Sweet and Savory Sweet Potato Greens


Yes, you CAN eat the green tops of sweet potatoes that curl and snake above the tubers themselves, tucked safely below the earth. Sweet potato greens — sold in Asian supermarkets as “yam leaf” — in fact come in a variety of color and shape these days, with their growing popularity as ornamental vines. They taste a lot like spinach, are packed with nutrients and farmers are discovering a burgeoning market for these once-tossed-away side harvest to the perennial favorite tuber of fall. Look for the greens in your local farmer’s market — or CSA – starting in June and going through the fall harvest of sweet potatoes. This recipe was demoed by Adrienne in April 2016 as part of our “Top-to-Toe” month.

8 C sweet potato/yam leaves, stems removed, washed
1 T olive oil
½ onion, diced
½ t Dijon mustard
2 t sugar
½ t hot pepper flakes
1 t salt
1-2 T cider vinegar
3/4 C vegetable or chicken stock
2 T dried cranberries
2 T chopped nuts

Heat olive oil in a large pot over medium heat. Add the onion and cook and until softened and translucent, about two min.; add garlic and cook another two minutes until garlic is fragrant. Combine mustard, sugar, salt, hot pepper flakes, one tablespoon vinegar and add to pan, stirring the ingredients together until sugar is dissolved and they are well incorporated. Add stock and bring to a boil over high heat. Stir in the sweet potato leaves, cover and turn heat down to a simmer. Stir in the cranberries and continue simmering until the liquid has reduced by about half, and the cranberries have softened, about 10 min. Season to taste with pepper and more vinegar as desired. Sprinkle with nuts before serving.

Freekeh Pilaf




Freekeh is the young, green wheat that has been cracked and toasted. It’s a healthy, whole grain and can be substituted for bulgur. This recipe was inspired by Ottolenghi, the great Isreali chef who has several terrific restuarants in the UK. It was demoed by Danielle as part of our “50 Shades of Grain” series in October and November 2015.

 1 large onion, thinly slice
2 T olive oil
2/3 C freekeh
1 C vegetable broth
1/8 t ground cinnamon
1/8 t ground allspice
1 C Greek yogurt
2 t fresh squeezed lemon juice
½ garlic clove, minced
1 T each – fresh chopped parsley, mint and/or cilantro
2 T pine nuts, toasted (can substitute sliced almonds, pumpkin seeds, pistachios, walnuts or pecans)

Heat the olive oil in a large heavy-based pot and add the sliced onion. Cook on medium heat, stirring occasionally until the onion is soft and brown, about 10 minutes. Meanwhile, rinse the freekeh in cold water to remove any film or residue. Add the freekeh, cinnamon and allspice to the onions, followed by the broth. Bring to a simmer, cover and reduce the heat to a bare minimum and leave to simmer for 15 minutes. Remove the pan from the heat and leave it covered for another 5 minutes. Remove the lid and fluff to allow steam out and the pilaf to cool down a bit.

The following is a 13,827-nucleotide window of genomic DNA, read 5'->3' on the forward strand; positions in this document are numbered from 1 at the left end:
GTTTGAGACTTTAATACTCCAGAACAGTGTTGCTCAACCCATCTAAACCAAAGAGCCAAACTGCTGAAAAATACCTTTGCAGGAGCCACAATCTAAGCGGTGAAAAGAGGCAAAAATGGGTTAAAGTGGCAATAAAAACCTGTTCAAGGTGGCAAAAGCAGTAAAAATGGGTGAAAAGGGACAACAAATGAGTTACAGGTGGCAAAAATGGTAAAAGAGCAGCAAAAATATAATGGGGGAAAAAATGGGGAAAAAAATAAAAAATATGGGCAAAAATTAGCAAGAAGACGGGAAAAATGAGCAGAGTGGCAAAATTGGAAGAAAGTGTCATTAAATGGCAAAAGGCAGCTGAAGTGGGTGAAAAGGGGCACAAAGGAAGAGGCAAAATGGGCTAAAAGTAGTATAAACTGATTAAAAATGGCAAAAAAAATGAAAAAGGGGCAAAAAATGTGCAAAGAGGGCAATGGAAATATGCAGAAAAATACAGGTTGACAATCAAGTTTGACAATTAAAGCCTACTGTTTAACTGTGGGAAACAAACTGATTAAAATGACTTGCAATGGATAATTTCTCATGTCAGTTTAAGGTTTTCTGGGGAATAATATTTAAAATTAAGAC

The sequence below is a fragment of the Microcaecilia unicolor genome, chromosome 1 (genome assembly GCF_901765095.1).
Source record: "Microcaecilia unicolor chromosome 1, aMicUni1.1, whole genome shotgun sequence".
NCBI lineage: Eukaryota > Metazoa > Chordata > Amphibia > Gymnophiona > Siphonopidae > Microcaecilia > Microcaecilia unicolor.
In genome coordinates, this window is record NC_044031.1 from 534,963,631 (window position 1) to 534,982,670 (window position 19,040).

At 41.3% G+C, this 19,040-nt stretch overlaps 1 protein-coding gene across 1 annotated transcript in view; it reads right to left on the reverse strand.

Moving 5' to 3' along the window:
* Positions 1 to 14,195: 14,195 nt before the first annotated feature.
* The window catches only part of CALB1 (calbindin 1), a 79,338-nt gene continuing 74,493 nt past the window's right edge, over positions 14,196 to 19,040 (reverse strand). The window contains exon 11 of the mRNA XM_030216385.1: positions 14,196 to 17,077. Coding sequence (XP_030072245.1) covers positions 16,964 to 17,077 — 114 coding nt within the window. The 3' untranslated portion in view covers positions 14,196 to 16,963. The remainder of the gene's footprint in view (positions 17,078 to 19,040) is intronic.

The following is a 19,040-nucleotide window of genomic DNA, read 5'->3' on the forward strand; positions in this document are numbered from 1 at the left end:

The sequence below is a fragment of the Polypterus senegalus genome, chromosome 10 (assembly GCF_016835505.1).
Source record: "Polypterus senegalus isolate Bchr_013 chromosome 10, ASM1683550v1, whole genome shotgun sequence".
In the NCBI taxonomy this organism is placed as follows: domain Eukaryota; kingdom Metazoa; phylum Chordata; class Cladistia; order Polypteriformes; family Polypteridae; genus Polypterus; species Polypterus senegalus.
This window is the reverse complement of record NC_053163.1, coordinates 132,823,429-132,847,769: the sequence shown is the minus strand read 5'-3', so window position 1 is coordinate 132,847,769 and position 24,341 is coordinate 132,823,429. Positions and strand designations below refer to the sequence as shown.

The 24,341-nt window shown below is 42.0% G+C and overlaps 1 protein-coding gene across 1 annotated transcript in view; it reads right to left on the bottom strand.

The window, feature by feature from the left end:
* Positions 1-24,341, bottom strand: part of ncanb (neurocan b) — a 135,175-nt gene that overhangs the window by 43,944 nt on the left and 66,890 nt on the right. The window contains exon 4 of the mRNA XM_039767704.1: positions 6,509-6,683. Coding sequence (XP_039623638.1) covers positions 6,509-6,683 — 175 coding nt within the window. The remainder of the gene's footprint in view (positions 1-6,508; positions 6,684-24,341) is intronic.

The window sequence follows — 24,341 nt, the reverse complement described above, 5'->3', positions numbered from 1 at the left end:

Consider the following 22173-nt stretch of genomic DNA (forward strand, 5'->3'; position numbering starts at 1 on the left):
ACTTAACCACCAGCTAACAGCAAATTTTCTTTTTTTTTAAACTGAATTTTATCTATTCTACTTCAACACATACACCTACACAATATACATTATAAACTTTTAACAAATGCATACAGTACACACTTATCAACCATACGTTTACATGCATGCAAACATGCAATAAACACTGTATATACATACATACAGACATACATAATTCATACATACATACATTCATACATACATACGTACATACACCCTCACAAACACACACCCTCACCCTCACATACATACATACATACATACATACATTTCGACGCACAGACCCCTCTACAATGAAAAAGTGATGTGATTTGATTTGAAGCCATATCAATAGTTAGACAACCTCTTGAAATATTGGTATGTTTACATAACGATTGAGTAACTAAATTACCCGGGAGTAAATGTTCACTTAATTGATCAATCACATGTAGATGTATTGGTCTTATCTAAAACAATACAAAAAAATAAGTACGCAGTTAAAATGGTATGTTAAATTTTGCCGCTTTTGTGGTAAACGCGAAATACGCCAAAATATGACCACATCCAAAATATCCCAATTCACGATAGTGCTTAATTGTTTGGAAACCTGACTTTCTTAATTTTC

While the pilaf is cooling, mix together the yogurt, lemon juice, garlic and a bit of salt. Taste and adjust for more lemon or salt. When the pilaf has released it’s steam and cooled a bit, add the chopped herbs and nuts. Stir well, taste and adjust for salt. Serve with a generous dollop of yogurt on top and a trickle of olive oil, if desired. Serves 2-4.

Tahini Sauce with Nut Pesto and Pomegranate Seeds





This combination has it all – tart lemon, crunchy nuts, sweet pomegranate seeds. It’s also chock full of nutrition and it’s versatile. Great over grilled or sauteed fish, grilled chicken or roasted or grilled lamb and even vegetables.  You could serve it as a dip or toss a salad with it.  Pomegranate molasses is a staple of Middle Eastern cuisine and can be found in specialty food stores or on line.  There’s nothing quite like it, but you can substitute balsamic syrup, made by boiling down balsamic vinegar until it becomes slightly syrupy.  We adapted this from Fine Cooking and demoed it last January. We’re rolling it out again for our September 2015 Mediterranean demos at the US Botanic Garden in honor of its new exhibit from the region. This time, Danielle had the pleasure of making this dish, served on pita bread.

Tahini sauce

6 T tahini (sesame seed paste, available in supermarket health food section)
4 t fresh lemon juice
1 small clove garlic, crushed
½ t ground cumin
Kosher salt

For the nut-herb topping

¼ C toasted, finely chopped almonds
¼ C toasted, finely chopped walnuts
¼ C finely chopped fresh cilantro
3 T. finely chopped red onion
2½  T extra-virgin olive oil
2 T finely chopped fresh flat-leaf parsley
2 T finely chopped fresh mint
1/8 t crushed red pepper flakes
Kosher salt and freshly ground black pepper


¼ C pomegranate arils (see note, above)
2 t pomegranate molasses

Make the tahini sauce

Process the tahini, lemon juice, garlic, cumin, ¼ t salt, and 5 T water in a food processor until smooth, about 1 minute.

Make the nut-herb topping

In a medium bowl, gently toss the almonds, walnuts, cilantro, onion, olive oil, parsley, mint, and pepper flakes with ¼t salt and 1/8 t pepper until well combined. Season to taste with additional salt and pepper, if necessary.

Serve the tahini sauce sprinkled with the nut-herb mixture and topped with pomegranate seeds. Drizzle pomegranate molasses.

Pistachio Cardamom Cookies


We cooked these up for Fox5 News Feb 26, 2014.

The heady combination of cardamom and pistachio evokes the Middle East.  Serve these cookies with sliced oranges drizzled with honey and crushed pistachios, or vanilla icecream topped with toasted chopped pistachios. It’s worth hinting down the unusual ingredients for these cookies. Pistachio flour and nut paste are available at specialty grocery stores and on line. These cookies were a hit at US Botanic garden January 16 2014 and Adrienne demoed them again January 22 2014 at Brookside Gardens in Wheaton MD. Recipe adapted from simplysavory.net. Read More